Mixing Dark Colours in Watercolour
I will admit: it’s very tempting to head straight for black paint when painting dark or shadowed areas in the watercolour.
Even if you’re not using it straight from the pan (or tube), it’s tempting to mix it in with another colour to darken it.
However, with a bit of colour theory knowledge and practice, it’s actually quite easy to get dark colours without having to use black at all! I’ll show you how in today’s blog post.
When opposites attract, we often say they are “complementing” one another.
This is true of complementary colours – opposite colours (i.e. colours that are directly opposite one another on the colour wheel) often create the best contrast, such as red and green, yellow and purple, or blue and orange.
They also create the darkest colours when mixed together, which is one great way to get dark greys and browns without actually having any brown, grey, or black paint.
This is why limited palettes work well in watercolour, even if you only have the 3 primary colours of red, yellow, and blue (in this case you can mix all 3 primaries to get a dark colour!).
Depending on which 2 complementary colours you mix and the amount you use of each colour, you’ll get a slightly different resulting dark colour. Feel free to experiment with your own paints!
I recommend starting with the most neutral of colours, before experimenting with warmer and cooler hues of the same colours.
For example, a good neutral red will be primarily red, while its complement will be a mid-green. I like using these two complementary colours for getting a dark, earthy brown.
Alternatively, mixing a cool colour with a warm complementary colour also results in a great neutral dark, such as cadmium red (a warm red) and phthalo green (a cool green).
Mixing warm and warm, or cool and cool colours will result in a warmer or cooler dark colour respectively.
Another match made in heaven would be Burnt Sienna (which is a warm, dark orange) mixed with Ultramarine Blue (a cool blue). This gives a lovely warm blue/grey, depending on the ratio of paints used.
Tip: The Burnt Sienna + Ultramarine Blue combo is frequently used among artists from across different media, including acrylic and oil painters! So don’t be afraid to try this mix outside of watercolour.
If you’re a bit more hesitant to mix colours (for instance, if you’re painting outdoors), or prefer to use paints as they are, then a good alternative would be to find a ready-made dark paint colour that isn’t necessarily black.
One of my favourite colours to use here is Payne’s Grey. Indigo is also fine, though I tend to find it a little too blue.
A dark purple, green, or brown also works depending on what you’re painting, though I prefer Payne’s Grey for its warm blue undertones, which makes it work well for shadowed areas.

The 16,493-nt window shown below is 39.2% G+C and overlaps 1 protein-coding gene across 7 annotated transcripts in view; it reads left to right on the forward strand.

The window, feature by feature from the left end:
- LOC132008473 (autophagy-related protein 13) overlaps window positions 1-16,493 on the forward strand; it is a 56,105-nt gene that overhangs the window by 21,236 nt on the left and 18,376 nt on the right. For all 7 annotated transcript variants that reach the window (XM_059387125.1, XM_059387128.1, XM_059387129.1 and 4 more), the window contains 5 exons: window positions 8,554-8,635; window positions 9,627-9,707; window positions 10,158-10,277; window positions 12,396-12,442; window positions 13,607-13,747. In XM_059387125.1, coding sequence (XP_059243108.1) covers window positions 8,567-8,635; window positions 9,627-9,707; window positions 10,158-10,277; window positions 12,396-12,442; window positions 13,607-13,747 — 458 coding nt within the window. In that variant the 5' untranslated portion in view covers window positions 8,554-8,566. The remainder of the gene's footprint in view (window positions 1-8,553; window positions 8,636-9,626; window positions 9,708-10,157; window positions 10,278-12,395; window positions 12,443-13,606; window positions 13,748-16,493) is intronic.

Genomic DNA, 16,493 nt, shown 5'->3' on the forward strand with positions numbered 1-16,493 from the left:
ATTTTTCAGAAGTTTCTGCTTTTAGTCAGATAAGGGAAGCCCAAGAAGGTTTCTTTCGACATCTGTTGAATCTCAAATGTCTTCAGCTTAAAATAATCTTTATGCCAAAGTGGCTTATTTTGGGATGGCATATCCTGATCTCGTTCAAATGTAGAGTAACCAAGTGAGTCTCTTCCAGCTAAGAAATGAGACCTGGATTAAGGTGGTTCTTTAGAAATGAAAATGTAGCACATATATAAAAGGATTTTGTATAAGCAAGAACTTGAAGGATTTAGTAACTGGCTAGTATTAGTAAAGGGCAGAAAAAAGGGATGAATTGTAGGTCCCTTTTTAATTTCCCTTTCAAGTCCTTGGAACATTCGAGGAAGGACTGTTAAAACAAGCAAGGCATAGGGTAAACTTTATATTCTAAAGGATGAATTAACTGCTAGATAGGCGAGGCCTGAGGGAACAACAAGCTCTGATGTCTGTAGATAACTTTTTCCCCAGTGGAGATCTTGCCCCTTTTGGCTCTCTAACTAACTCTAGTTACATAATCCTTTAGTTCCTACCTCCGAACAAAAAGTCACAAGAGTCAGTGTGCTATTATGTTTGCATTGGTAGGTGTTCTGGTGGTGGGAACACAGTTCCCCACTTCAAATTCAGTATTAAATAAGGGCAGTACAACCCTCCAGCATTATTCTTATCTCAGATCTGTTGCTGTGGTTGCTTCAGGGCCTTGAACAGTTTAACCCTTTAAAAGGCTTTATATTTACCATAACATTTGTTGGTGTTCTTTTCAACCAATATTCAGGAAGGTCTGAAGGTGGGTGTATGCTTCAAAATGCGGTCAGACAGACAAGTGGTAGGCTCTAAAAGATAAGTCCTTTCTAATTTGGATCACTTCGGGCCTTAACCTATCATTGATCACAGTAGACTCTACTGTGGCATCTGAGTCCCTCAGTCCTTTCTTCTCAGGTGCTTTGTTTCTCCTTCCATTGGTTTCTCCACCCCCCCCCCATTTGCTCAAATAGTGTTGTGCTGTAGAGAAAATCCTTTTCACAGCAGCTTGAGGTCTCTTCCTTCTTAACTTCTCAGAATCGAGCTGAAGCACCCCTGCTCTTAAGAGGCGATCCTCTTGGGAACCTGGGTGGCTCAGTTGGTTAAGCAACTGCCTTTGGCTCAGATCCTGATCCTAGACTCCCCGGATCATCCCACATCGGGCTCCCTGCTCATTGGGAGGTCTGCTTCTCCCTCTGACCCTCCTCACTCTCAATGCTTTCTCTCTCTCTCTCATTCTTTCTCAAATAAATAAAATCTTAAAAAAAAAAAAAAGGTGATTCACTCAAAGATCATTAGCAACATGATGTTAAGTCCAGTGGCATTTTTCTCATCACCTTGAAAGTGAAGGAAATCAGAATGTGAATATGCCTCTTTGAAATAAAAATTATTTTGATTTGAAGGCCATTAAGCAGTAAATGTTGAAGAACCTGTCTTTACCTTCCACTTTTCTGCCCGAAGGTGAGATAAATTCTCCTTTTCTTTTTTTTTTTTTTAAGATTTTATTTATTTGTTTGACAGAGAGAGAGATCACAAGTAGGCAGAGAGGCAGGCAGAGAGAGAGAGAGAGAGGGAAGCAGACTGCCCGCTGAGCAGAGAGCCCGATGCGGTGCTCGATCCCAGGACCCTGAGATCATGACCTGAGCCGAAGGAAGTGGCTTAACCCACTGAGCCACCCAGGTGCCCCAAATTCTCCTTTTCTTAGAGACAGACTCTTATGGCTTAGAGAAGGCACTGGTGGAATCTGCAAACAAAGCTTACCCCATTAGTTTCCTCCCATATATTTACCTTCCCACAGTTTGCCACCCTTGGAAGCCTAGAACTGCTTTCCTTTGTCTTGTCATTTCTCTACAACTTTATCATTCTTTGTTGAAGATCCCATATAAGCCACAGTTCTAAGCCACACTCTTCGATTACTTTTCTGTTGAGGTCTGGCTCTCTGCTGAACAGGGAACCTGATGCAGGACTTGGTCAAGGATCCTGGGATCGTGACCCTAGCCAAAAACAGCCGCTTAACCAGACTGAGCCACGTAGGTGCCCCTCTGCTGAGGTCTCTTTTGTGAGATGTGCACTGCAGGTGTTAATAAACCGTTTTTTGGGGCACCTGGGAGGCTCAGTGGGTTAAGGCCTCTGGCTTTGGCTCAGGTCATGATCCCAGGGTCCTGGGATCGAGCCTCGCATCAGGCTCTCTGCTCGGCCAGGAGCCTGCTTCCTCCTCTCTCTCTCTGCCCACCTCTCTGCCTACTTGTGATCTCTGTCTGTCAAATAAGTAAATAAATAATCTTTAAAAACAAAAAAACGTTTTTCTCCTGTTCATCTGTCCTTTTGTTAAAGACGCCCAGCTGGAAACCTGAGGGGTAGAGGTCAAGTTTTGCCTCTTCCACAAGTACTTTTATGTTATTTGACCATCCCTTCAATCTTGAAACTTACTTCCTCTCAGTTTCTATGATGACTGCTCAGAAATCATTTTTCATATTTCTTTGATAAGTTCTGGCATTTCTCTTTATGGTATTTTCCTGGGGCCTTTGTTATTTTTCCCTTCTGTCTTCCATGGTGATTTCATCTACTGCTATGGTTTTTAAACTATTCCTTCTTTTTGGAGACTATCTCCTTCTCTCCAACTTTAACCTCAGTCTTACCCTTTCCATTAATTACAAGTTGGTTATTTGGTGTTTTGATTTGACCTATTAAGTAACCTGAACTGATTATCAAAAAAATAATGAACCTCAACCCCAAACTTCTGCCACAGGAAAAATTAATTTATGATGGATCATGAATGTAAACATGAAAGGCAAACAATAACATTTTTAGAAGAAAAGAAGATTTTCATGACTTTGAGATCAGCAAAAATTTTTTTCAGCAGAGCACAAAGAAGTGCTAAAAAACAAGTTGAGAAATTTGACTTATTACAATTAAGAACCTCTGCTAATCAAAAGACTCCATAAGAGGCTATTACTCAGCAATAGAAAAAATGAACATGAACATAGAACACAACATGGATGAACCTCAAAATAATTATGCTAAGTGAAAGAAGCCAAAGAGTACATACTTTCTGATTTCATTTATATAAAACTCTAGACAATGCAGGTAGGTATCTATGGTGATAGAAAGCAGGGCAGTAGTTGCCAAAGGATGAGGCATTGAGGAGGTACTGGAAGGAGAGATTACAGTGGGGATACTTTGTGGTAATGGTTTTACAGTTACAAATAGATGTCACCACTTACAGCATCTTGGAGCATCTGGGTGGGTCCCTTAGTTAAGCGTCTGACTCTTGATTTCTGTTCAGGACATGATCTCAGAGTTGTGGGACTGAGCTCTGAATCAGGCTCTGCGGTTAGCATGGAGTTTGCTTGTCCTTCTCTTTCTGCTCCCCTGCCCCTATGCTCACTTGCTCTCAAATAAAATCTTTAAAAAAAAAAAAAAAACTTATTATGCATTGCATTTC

Because of watercolour’s transparent nature, you can layer this paint on top of other colours, which is part of the “glazing technique” – perfect for adding depth via shadows to your painting!
If You Must
Lastly, if you really want to, you can use black and mix it into the colour you need to get a darker version of it. Some watercolourists don’t prefer this option though, as it’s easy to muddy your colours this way.
Black is also a bit of a deadening colour, as it creates somewhat of a “black hole” – which makes sense, as scientifically, the way we see black is because it absorbs all the colours in the light spectrum.
To maintain that bright luminosity inherent in watercolour paints, it’s best to avoid black – though it’s ok to use in small mixing quantities.
Again, you can experiment with this by mixing different amounts with different colours to see how it affects the resulting colour.
Perhaps the best use for this would be if you’re trying to mix a shadow colour for yellow if you’re worried a dark blue on top of a yellow would end up looking too green for your liking.
In any case, there are a variety of options to choose from when trying to get dark colours.
The best thing to do is play around with the saturation and the mixture ratio of your paints!
You’ll start to see what the best colours are for your painting, your subject matter, and your style.
If you have time, you can also create a mixing chart or a glazing chart from your palette. This will give you a clearer picture of what colours you can create out of what you have, or maybe even point out what your palette may need.
That’s it for now! Have fun experimenting with your paints and trying out new (or old) mixes!
What’s your favourite dark colour or mix to use? Do you use the same colours and mixes in other media? Let us know in the comments below!